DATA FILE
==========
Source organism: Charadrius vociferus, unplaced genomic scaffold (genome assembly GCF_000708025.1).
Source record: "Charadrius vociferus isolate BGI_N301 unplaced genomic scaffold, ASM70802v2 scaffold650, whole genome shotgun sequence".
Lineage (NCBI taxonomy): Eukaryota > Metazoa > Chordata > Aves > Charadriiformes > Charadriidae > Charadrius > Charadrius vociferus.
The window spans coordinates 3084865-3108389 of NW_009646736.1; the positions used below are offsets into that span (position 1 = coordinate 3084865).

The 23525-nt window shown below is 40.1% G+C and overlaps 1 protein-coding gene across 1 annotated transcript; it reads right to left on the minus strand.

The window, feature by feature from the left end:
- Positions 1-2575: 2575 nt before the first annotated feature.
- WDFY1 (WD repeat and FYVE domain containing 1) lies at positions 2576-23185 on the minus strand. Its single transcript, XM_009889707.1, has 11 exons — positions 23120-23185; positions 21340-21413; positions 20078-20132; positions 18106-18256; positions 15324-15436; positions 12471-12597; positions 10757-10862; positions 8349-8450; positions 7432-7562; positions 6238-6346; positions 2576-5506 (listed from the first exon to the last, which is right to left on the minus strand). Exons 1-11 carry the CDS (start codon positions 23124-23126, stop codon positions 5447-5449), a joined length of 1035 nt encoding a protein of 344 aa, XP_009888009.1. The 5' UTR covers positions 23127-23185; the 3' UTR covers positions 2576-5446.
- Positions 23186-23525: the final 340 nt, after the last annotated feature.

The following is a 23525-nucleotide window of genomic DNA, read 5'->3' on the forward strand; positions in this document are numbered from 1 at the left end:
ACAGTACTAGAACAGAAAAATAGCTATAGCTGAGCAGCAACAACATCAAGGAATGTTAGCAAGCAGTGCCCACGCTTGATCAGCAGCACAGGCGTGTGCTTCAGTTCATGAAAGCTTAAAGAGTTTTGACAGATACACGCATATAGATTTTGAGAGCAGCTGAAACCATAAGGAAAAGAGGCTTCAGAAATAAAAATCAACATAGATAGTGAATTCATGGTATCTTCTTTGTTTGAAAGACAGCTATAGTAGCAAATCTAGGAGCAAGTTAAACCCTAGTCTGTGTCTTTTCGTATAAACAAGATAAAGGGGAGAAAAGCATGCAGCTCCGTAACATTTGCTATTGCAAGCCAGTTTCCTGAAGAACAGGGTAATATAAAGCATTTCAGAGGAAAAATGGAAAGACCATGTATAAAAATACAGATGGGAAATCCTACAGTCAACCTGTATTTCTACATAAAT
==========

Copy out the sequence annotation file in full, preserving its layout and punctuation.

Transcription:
Source organism: Charadrius vociferus, unplaced genomic scaffold (genome assembly GCF_000708025.1).
Source record: "Charadrius vociferus isolate BGI_N301 unplaced genomic scaffold, ASM70802v2 scaffold650, whole genome shotgun sequence".
Lineage (NCBI taxonomy): Eukaryota > Metazoa > Chordata > Aves > Charadriiformes > Charadriidae > Charadrius > Charadrius vociferus.
The window spans coordinates 3084865-3108389 of NW_009646736.1; the positions used below are offsets into that span (position 1 = coordinate 3084865).

The 23525-nt window shown below is 40.1% G+C and overlaps 1 protein-coding gene across 1 annotated transcript; it reads right to left on the minus strand.

The window, feature by feature from the left end:
- Positions 1-2575: 2575 nt before the first annotated feature.
- WDFY1 (WD repeat and FYVE domain containing 1) lies at positions 2576-23185 on the minus strand. Its single transcript, XM_009889707.1, has 11 exons — positions 23120-23185; positions 21340-21413; positions 20078-20132; positions 18106-18256; positions 15324-15436; positions 12471-12597; positions 10757-10862; positions 8349-8450; positions 7432-7562; positions 6238-6346; positions 2576-5506 (listed from the first exon to the last, which is right to left on the minus strand). Exons 1-11 carry the CDS (start codon positions 23124-23126, stop codon positions 5447-5449), a joined length of 1035 nt encoding a protein of 344 aa, XP_009888009.1. The 5' UTR covers positions 23127-23185; the 3' UTR covers positions 2576-5446.
- Positions 23186-23525: the final 340 nt, after the last annotated feature.

The following is a 23525-nucleotide window of genomic DNA, read 5'->3' on the forward strand; positions in this document are numbered from 1 at the left end:
ACAGTACTAGAACAGAAAAATAGCTATAGCTGAGCAGCAACAACATCAAGGAATGTTAGCAAGCAGTGCCCACGCTTGATCAGCAGCACAGGCGTGTGCTTCAGTTCATGAAAGCTTAAAGAGTTTTGACAGATACACGCATATAGATTTTGAGAGCAGCTGAAACCATAAGGAAAAGAGGCTTCAGAAATAAAAATCAACATAGATAGTGAATTCATGGTATCTTCTTTGTTTGAAAGACAGCTATAGTAGCAAATCTAGGAGCAAGTTAAACCCTAGTCTGTGTCTTTTCGTATAAACAAGATAAAGGGGAGAAAAGCATGCAGCTCCGTAACATTTGCTATTGCAAGCCAGTTTCCTGAAGAACAGGGTAATATAAAGCATTTCAGAGGAAAAATGGAAAGACCATGTATAAAAATACAGATGGGAAATCCTACAGTCAACCTGTATTTCTACATAAAT